Philidor 1792 - guest124
5 0 blitz, www.bereg.ru, 2014
1.e4 e5 2.Bc4 Bc5 3.Qh5
Philidor1792 would be having a lucky day, indeed, if he were now able to pull off the "scholar's mate" - 3...Nf6? 4.Qxf7#.
3...Qf6 4.Bxf7+ Qxf7 5.Qxe5+ Qe7 6.Qxe7+ Nxe7
The game has experienced an interesting transformation, almost transposing into an Abrahams Jerome Gambit, 1.e4 e5 2.Bc4 Bc5 3.Bxf7+ Kxf7 4.Qh5+ Ke8* 5.Qxe5+ Qe7 6.Qxe7+ Nxe7, like the game in the previous post. (See "A New Abrahams Jerome Gambit", as well as "Abrahams Jerome Gambit" Part I and Part II).
Of course, Black's 4th move, above, is illegal, but if he were to play, instead, 4...Kf8, and the game proceeded similarly otherwise with 5.Qxe5 Qe7 6.Qxe7 Nxe7, that would be a legitimate Abrahams Jerome Gambit; and if Black were later to play ...Kf7 to allow castling-by-hand, as in Philidor1792 - guest543, www.bereg.ru, 2014, the transformation would be complete.
By the way, I have not been able to find many games starting 1.e4 e5 2.Bc4 Bc5 3.Qh5 Qf6 (or 3...Qe7) 4.Bxf7+ (although I did speculate about the line and Alonzo Wheeler Jerome in "Proto-Jerome Gambits? (Part 2)"), but all of them have been put into The Database. I plan on checking through my issues of Randspringer to see if there is any analysis there.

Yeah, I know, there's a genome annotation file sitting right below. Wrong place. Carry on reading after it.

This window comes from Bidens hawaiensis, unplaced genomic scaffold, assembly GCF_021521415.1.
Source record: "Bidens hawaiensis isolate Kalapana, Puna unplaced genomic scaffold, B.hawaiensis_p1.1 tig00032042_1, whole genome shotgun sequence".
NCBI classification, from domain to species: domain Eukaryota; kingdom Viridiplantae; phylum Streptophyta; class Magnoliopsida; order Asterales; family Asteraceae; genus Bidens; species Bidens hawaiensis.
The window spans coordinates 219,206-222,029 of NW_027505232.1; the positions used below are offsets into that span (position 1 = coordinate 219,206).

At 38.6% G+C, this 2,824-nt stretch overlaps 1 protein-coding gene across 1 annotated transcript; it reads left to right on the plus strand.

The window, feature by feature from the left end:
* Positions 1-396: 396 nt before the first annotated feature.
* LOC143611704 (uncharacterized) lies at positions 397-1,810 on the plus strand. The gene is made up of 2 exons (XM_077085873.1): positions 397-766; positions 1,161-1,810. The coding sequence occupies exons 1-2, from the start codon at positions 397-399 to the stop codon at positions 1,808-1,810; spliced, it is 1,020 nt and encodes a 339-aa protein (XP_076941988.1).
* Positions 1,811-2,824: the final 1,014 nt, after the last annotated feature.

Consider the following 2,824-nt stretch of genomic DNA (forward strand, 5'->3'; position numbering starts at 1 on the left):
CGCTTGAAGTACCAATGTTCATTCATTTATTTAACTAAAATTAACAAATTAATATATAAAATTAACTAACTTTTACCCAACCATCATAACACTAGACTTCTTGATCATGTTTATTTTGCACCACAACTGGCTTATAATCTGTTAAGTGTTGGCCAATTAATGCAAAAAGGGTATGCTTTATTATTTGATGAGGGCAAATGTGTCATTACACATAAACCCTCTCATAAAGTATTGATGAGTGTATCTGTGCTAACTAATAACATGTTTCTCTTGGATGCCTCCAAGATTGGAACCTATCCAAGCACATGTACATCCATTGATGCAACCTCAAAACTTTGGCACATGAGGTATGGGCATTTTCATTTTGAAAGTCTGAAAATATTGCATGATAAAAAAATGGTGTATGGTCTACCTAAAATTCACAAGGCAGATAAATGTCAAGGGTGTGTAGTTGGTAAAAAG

If all of this seems a bit egregious, I should remind Readers of Emmanuel Lasker's best, if not the last, words on the Jerome Gambit, responding to a letter to “Our Question Box” in the March 1906 issue of Lasker’s Chess Magazine
No; the Jerome gambit is not named afterThe picture at the top of this post is of St. Jerome.
St. Jerome. His penances, if he did any, were in atonement of rather minor transgressions compared with the gambit.
7.c3 d5 8.d4 Bb6 9.e5 c5 10.dxc5 Bxc5 11.f4 Nbc6 12.Nf3 Be6
You have to have faith in the "Jerome pawns" to play on in this kind of position.
13.Na3 Bxa3 14.bxa3 0-0-0 15.Be3 Rhf8 16.Ng5 Bf5 17.Kf2 h6 18.Nf3 Be4
19.h4 Nf5 20.Rad1 b6 21.h5 Na5 22.Bc1 Nc4 23.Rh3 Kb7 24.g4 Ne7
25.e6 Bxf3 26.Rxf3 Rd6 27.f5 Rfd8 28.Re1 d4 29.cxd4 Rxd4 30.f6 gxf6 31.Rxf6 Nd6
32.Rf4 Rd3 33.Rf7 Re8 34.Bxh6 Kc6 35.Rf8 Rxa3 36.Rxe8 Nxe8 37.Bf8 Rxa2+ 38.Kg3
Although both sides have passed pawns, White's are better placed, and Black's defense is difficult - especially at the end of a 5-minute game.
38...Nd5 39.h6 Ra3+ 40.Bxa3 Black resigned